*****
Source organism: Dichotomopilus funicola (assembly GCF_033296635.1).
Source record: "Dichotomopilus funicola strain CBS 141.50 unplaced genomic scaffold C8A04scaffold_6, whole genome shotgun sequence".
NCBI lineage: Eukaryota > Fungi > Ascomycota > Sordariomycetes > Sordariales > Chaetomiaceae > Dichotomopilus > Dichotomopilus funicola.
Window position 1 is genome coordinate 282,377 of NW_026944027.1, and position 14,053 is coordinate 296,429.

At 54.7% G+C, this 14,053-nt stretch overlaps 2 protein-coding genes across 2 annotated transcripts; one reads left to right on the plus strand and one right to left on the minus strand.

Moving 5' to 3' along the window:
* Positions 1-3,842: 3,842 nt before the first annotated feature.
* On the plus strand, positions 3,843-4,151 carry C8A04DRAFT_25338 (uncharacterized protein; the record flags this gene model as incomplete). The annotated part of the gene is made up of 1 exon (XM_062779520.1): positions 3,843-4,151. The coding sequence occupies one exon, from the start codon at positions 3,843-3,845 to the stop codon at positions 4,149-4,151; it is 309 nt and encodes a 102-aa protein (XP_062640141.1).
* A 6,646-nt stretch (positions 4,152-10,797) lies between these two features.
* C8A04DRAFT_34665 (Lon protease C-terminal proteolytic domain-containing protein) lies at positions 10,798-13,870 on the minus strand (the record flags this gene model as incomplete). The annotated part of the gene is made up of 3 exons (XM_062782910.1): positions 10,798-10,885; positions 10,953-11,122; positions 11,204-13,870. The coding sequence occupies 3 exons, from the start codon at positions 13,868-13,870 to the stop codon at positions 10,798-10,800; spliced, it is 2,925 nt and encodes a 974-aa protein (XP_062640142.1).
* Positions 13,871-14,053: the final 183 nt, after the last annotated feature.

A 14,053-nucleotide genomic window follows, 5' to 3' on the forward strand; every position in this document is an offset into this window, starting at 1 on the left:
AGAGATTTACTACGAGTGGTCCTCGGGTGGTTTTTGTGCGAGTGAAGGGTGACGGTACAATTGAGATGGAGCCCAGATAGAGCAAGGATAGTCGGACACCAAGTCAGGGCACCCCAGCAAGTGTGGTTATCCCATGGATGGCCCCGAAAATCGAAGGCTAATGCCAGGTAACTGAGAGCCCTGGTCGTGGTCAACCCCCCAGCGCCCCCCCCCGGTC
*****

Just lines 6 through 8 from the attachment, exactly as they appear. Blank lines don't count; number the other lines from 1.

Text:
Moving 5' to 3' along the window:
* Positions 1-3,842: 3,842 nt before the first annotated feature.
* On the plus strand, positions 3,843-4,151 carry C8A04DRAFT_25338 (uncharacterized protein; the record flags this gene model as incomplete). The annotated part of the gene is made up of 1 exon (XM_062779520.1): positions 3,843-4,151. The coding sequence occupies one exon, from the start codon at positions 3,843-3,845 to the stop codon at positions 4,149-4,151; it is 309 nt and encodes a 102-aa protein (XP_062640141.1).